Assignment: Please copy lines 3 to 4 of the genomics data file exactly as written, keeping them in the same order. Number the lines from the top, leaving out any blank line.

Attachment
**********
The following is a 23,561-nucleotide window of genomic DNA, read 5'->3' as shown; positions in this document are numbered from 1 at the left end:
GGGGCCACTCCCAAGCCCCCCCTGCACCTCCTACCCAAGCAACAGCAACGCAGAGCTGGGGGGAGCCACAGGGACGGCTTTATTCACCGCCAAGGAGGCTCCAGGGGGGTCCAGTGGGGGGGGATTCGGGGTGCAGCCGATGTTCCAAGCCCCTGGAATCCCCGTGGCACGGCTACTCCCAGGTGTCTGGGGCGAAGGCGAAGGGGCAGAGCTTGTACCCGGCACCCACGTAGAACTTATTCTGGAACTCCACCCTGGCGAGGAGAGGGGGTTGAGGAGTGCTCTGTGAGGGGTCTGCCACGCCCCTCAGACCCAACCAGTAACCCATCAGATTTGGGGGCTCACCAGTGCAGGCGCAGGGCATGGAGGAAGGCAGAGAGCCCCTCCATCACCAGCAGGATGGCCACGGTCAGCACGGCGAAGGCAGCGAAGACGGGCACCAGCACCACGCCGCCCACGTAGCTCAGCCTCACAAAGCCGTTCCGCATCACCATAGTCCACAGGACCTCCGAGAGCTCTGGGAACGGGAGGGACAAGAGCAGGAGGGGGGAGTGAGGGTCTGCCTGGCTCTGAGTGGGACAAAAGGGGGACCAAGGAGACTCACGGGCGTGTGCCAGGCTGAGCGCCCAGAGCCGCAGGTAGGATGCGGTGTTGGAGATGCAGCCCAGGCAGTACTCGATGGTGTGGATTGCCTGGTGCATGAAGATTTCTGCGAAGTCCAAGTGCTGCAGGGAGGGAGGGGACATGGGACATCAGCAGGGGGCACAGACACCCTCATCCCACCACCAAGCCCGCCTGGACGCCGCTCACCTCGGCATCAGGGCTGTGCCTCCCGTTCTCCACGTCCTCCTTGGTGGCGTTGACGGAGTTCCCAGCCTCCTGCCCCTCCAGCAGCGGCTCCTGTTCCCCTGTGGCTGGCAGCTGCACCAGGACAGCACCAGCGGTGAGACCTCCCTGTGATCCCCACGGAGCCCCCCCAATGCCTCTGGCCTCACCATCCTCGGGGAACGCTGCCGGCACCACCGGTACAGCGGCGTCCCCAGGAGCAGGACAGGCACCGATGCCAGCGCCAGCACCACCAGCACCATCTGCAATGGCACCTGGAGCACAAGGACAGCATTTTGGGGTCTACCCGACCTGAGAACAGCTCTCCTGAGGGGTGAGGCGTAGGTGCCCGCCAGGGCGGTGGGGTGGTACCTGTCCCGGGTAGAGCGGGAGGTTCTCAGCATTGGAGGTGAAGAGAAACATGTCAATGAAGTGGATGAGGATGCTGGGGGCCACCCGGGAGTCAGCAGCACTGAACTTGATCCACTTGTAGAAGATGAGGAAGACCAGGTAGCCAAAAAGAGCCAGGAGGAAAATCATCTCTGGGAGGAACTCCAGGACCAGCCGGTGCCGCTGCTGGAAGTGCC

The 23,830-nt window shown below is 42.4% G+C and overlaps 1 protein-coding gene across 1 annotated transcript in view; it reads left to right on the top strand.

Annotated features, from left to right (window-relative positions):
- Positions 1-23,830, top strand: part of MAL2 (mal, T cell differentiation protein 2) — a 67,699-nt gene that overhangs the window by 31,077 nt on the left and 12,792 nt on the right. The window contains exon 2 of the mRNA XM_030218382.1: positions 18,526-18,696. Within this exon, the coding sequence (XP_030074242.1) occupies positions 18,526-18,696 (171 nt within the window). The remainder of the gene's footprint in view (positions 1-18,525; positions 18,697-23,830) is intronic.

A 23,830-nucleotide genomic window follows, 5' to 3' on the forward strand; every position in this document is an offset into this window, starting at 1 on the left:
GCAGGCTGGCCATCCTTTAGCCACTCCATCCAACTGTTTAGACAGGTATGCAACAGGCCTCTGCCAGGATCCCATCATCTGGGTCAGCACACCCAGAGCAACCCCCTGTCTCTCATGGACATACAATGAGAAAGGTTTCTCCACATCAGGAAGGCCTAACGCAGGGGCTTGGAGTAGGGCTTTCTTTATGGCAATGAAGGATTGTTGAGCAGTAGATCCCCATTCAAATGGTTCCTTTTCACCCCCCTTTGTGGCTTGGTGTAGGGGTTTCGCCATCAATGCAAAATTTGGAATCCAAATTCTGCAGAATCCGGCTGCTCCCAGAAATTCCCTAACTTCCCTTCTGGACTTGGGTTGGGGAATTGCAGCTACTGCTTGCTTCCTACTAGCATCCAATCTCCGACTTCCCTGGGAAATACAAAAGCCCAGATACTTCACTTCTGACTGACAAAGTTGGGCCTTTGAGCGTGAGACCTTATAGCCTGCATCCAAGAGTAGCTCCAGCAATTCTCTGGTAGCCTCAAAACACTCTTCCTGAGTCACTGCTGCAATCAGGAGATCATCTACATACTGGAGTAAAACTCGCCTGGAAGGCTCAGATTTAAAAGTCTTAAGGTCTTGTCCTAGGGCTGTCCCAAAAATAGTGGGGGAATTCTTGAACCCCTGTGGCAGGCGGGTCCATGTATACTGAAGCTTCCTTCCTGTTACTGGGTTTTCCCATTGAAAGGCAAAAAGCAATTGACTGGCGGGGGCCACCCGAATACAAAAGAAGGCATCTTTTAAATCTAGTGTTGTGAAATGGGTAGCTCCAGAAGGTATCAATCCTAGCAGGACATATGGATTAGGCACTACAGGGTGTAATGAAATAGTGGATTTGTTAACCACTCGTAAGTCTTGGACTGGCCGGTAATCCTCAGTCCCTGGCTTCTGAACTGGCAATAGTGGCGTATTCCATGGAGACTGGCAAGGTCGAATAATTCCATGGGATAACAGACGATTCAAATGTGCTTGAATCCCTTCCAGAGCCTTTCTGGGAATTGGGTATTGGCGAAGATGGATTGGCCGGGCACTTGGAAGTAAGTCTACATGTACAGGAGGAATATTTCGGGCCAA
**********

The 23,830-nt window shown below is 42.4% G+C and overlaps 1 protein-coding gene across 1 annotated transcript in view; it reads left to right on the top strand.

Annotated features, from left to right (window-relative positions):